Melanoma, accounting for less than 5% of skin cancers, is one of the most dangerous of all cancers and is the most rapidly increasing form of cancer in the United States. Melanoma arises from pigment cells in the skin and usually takes the form of a very dark, irregularly-colored spot or nodule . The risk of melanoma is increased with occasional, intense exposure, such as blistering sunburns, especially in childhood, rather than long-term sun exposure.
Common locations for melanoma include the back and scalp in men and legs in women, areas not usually exposed extensively to the sun, and it is more common in younger individuals. Melanoma may occur by itself, or arise from a pre-melanoma mole or skin growth.
Unlike other cancers, melanoma may remain inactive for years, may even regress temporarily, and then suddenly metastasize to lymph nodes or vital organs. The tendency of melanoma to metastasize is fairly predictable and is related to the thickness rather than the size of the tumor.
In the United States, the risk of melanoma is about 15 cases for every 100,000 people, and at the time of writing there will be 40,000 new cases with about 8,000 deaths expected in the next year.
Australia has the world’s highest incidence of melanoma, because of its location near the equator and population composed largely of people of Celtic extraction. The fact that melanoma occurs mainly on sites not overly sun-exposed indicates that other factors are involved.
Signs, symptoms & indicators of Melanoma
Melanoma can lead to
Recommendations for Melanoma
One study of patients with melanoma found that chemotherapy was less toxic when Siberian ginseng was given simultaneously.
The 5-year survival rates of patients using the Gerson Therapy reported in this study are considerably higher than those reported elsewhere. Stage IIIA/B males had exceptionally high survival rates compared with those reported by other centers.
Of 14 patients with stages I and II (localized) melanoma, 100% survived for 5 years, compared with 79% of 15,798 reported by Balch. Of 17 with stage IIIA (regionally metastasized) melanoma, 82% were alive at 5 years, in contrast to 39% of 103 from Fachklinik Hornheide. Of 33 with combined stages IIIA + IIIB (regionally metastasized) melanoma, 70% lived 5 years, compared with 41% of 134 from Fachklinik Hornheide. We propose a new stage division: IVA (distant lymph, skin, and subcutaneous tissue metastases), and IVB (visceral metastases). Of 18 with stage IVA melanoma, 39% were alive at 5 years, compared with only 6% of 194 from the Eastern Cooperative Oncology Group. Survival impact was not assessed for stage IVB. Male and female survival rates were identical for stages I-IIIB, but stage IVA women had a strong survival advantage. [Altern Ther Health Med 1995 Sep;1(4): pp.29-37]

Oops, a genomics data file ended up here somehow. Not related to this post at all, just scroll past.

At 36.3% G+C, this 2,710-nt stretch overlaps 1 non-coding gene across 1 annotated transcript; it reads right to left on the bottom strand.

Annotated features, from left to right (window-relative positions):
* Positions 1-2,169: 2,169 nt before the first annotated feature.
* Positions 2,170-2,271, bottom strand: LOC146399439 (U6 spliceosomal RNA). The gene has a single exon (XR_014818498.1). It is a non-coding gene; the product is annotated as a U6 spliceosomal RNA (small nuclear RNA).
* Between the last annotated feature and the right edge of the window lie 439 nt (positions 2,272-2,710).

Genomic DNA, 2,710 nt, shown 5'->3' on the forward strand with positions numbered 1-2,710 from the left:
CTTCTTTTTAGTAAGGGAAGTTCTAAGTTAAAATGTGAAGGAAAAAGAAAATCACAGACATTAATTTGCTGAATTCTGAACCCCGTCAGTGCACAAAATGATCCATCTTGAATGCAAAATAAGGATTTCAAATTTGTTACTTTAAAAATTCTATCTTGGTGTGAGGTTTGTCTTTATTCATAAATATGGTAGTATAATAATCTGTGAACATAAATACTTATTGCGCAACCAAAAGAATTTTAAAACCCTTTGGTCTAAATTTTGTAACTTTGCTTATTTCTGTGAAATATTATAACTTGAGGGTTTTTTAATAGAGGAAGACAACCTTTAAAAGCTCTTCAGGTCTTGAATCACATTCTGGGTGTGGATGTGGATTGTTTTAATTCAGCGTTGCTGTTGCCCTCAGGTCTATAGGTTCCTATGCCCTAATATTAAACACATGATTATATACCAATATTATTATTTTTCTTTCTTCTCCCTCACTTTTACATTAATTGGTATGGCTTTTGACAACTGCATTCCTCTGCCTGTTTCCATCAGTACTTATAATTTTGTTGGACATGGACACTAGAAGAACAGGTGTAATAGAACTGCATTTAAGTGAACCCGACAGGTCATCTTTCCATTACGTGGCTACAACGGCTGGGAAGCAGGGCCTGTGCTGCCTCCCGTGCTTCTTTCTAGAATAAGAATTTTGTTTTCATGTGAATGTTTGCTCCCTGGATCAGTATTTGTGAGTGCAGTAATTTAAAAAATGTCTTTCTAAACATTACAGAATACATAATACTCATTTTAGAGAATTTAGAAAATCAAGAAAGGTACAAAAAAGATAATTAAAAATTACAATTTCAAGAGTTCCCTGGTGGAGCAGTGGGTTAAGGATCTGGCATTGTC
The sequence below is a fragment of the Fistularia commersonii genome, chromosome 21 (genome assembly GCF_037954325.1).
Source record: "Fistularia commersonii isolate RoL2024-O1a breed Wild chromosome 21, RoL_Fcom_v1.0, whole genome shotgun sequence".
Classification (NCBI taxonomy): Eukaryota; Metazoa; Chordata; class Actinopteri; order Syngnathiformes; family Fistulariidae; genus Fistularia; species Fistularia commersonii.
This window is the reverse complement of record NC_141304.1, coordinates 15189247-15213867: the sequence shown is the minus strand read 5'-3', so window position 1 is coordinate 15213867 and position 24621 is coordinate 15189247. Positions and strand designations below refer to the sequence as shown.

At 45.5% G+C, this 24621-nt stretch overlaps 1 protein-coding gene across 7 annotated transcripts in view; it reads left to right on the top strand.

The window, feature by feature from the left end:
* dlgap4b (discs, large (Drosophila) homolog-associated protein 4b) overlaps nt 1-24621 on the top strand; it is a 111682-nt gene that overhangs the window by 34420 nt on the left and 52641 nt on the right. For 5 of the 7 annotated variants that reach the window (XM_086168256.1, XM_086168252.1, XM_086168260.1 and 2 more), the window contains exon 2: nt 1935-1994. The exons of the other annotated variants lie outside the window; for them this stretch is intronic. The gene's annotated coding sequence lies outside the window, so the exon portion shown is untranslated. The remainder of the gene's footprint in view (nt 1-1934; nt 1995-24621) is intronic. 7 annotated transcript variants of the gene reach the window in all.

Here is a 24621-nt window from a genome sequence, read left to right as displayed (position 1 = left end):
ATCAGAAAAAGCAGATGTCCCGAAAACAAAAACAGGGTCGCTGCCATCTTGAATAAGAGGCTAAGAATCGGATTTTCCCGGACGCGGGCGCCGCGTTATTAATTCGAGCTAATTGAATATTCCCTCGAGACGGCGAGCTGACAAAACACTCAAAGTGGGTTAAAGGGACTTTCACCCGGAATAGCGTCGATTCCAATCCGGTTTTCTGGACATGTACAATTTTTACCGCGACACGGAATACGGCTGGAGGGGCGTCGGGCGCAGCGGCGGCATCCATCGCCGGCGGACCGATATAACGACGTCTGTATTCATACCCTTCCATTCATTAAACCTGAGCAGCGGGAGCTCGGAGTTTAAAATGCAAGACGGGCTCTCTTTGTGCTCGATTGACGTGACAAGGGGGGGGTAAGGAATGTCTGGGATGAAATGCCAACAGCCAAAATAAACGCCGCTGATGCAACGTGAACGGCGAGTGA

Doctors in Surrey, England for the previous 11 years had been maintaining melanoma patients with Clark’s level IV and III disease on dipyridamole, 300mg a day. Thirty of these patients were maintained on this dose of dipyridamole. Of them, 26 had level IV disease and 4 had level III disease. At five years, the survival of the level IV patients was 74%. The five-year survival for the total of the 30 of level IV and III disease was 77%. None of the level III patients died. Reference was given that the expected five-year survival for level IV melanoma is 32%. In the case of melanoma, 100% of deaths are caused by distant metastases.[Lancet, March 23, 1985; p.693]
See the link between Cancer (General) and Hydrazine Sulfate.
Peter Mansell, M.D., injected Beta glucan into subcutaneous nodules of malignant melanoma and biopsied the injection sites. These sites revealed activated macrophages, but no evidence of melanoma as long as the treatment continued. [J.A. Bohn & J. N. BeMiller, Whistler Center for Carbohydrate Research]
Serum selenium levels were inversely related to the degree of disease severity in 200 cases of melanoma studied. As selenium has established cancer prevention effects, its use to reduce the risk of melanoma is advisable.
|Strong or generally accepted link|
|Proven definite or direct link|
|May do some good|
|Likely to help|
A life-threatening type of skin cancer that occurs in the cells (melanocytes) that produce melanin, the pigment found in skin, hair, and the iris of the eyes.
Refers to the various types of malignant neoplasms that contain cells growing out of control and invading adjacent tissues, which may metastasize to distant tissues.
Small, bean-shaped nodes at various points throughout the body that function to filter the lymph fluid and attempt to destroy the microorganisms and abnormal cells which collect there. The most common locations are the neck (both sides and front), armpit and groin, but also under the jaw and behind the ears. Swollen or painful lymph nodes generally result from localized or systemic infection, abscess formation, or malignancy. Other causes of enlarged lymph nodes are extremely rare. Physical examination for lymph nodes includes pressing on them to check for size, texture, warmth, tenderness and mobility. Most lymph nodes can not be felt until they become swollen, and then will only be tender when pressed or massaged. A lymph node that is painful even without touching indicates greater swelling. Lymph nodes can usually be distinguished from other growths because they generally feel small, smooth, round or oval-shaped and somewhat mobile when attempts are made to push them sideways. Because less fat covers the lymph nodes in children, they are easier to feel, even when they are not busy filtering germs or making antibodies. Children’s nodes enlarge faster, get bigger in response to an infection and stay swollen longer than an adult's.
Nearer to a point of reference such as an origin, a point of attachment, or the midline of the body.